Analysis. History. Perspective.

Sports Then and Now




Classic Rewind: Eagles Comeback Shocks Redskins

Posted on October 23, 2009 by Dean Hybl

Each week, Sports Then and Now picks one NFL matchup and looks through the history books to find an intriguing past meeting between the two teams. We recap the game and hopefully help reintroduce (or introduce for you younger readers) you to some of the greats (and in some cases not so greats) from the history of professional football.

Since their first meeting during the 1934 season when the Redskins still called Boston home, the Philadelphia Eagles and Washington Redskins have played some exciting and memorable games. As NFC East rivals, they play twice annually in games that often have playoff implications.

Until the late 1980s, it surprisingly was not common for both the Redskins and Eagles to be contenders at the same time.

When the Redskins were contending in the late 1930s and early 1940s, the Eagles were among the weaker teams in the league. By the time the Eagles became a contender in the late 1940s, the Redskins had already started a stretch in which they recorded only three winning seasons in 22 years.

Despite the struggles of the Redskins, they did give the Eagles a serious run during the 1947 season opener. In a game for the ages, Sammy Baugh connected on five touchdown passes and Eddie Saenz had a 94-yard kickoff return for the Redskins. However, Tommy Thompson threw three touchdown passes and Steve Van Buren scored on a 95-yard kickoff return and a one-yard run as the Eagles held on for a 45-42 victory.

While the Redskins became winners in the 1970s, the Eagles were in the middle of a stretch of 11 seasons without a winning record.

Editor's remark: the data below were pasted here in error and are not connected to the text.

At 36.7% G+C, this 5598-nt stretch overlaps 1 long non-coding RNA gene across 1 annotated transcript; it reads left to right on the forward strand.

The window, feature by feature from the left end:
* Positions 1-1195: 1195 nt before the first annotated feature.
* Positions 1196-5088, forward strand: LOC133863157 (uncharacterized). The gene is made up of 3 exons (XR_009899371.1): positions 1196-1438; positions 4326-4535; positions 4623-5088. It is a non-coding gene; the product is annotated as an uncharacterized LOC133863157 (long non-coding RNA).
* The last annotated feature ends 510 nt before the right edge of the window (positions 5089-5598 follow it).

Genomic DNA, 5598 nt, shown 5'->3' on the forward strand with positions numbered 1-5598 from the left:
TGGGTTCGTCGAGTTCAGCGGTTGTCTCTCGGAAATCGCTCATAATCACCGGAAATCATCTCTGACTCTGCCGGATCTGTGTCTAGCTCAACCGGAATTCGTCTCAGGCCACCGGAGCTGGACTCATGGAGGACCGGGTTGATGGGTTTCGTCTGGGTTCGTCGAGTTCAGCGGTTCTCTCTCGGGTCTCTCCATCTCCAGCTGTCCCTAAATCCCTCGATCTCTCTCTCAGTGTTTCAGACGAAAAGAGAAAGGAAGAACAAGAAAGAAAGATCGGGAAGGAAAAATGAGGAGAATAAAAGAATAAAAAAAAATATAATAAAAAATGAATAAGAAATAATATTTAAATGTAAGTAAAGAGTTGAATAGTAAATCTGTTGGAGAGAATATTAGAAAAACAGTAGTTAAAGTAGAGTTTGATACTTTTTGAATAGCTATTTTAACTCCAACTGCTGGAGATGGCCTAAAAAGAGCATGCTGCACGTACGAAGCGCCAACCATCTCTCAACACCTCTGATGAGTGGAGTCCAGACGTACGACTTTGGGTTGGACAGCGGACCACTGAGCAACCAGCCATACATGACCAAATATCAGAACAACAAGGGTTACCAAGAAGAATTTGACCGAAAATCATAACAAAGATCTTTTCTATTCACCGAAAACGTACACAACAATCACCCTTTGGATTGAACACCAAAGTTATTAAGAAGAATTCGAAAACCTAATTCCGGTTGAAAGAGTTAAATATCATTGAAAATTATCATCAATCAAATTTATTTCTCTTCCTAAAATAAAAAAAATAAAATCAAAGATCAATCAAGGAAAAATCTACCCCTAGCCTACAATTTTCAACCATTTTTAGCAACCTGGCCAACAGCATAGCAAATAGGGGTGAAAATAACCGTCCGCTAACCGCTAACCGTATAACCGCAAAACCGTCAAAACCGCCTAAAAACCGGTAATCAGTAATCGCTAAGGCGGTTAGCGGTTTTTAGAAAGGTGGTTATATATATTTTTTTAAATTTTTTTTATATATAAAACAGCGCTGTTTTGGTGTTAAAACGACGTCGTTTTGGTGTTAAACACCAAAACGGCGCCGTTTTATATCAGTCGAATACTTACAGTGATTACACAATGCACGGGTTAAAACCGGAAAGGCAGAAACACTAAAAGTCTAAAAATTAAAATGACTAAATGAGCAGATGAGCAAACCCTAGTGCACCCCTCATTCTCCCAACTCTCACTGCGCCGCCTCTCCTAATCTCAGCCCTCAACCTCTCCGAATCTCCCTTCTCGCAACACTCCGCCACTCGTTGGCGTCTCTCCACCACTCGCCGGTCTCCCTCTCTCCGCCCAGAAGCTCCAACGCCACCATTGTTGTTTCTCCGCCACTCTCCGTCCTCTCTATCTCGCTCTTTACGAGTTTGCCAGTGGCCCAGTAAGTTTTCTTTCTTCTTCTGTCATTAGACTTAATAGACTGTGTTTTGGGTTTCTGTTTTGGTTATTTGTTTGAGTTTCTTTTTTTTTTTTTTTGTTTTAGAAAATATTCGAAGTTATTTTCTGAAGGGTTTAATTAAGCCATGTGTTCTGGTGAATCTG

It wasn’t until the late 1980s, with Joe Gibbs guiding the Redskins and Buddy Ryan guiding the Eagles that both teams were at the top of their game at the same time.

Our Classic Rewind for this week looks at a memorable matchup from the second week of the 1989 season when the Eagles shocked the RFK crowd with a dramatic fourth quarter comeback.

This game has particularly special memories for me as I was serving as an intern in the Public Relations Department of the Eagles at the time and had the pleasure of observing the game from the press box.

The Matchup: Philadelphia Eagles at Washington Redskins

Series Record: The Eagles and Redskins have met on the gridiron 148 times with the Redskins holding a 78-65-5 series advantage.

The Game: September 17, 1989, RFK Stadium, Washington D.C.

Team Records: Eagles 1-0, Redskins 0-1

Overview: The defending NFC Eastern Division Champion Philadelphia Eagles entered their first division game of the 1989 season with a 1-0 record after a decisive 31-7 victory over the Seattle Seahawks in the season opener. Washington, which was coming off their only losing season in what would be a 12 years stretch that included three Super Bowl titles, was looking to rebound from a disappointing 27-24 loss to the New York Giants on Monday Night Football.

Coaches: Philadelphia – Buddy Ryan (4th year); Washington – Joe Gibbs (9th year)

Notable Eagles: Randall Cunningham (qb), Keith Byars (rb), Anthony Toney (rb), Heath Sherman (rb), Keith Jackson (te), Mike Quick (wr), Cris Carter (wr), Ron Heller (ot), Jerome Brown (dt), Reggie White (de), Clyde Simmons (de), Seth Joyner (lb), Byron Evans (lb), Al Harris (lb), Eric Allen (db), William Frizzell (db), Wes Hopkins (db), Luis Zendejas (pk)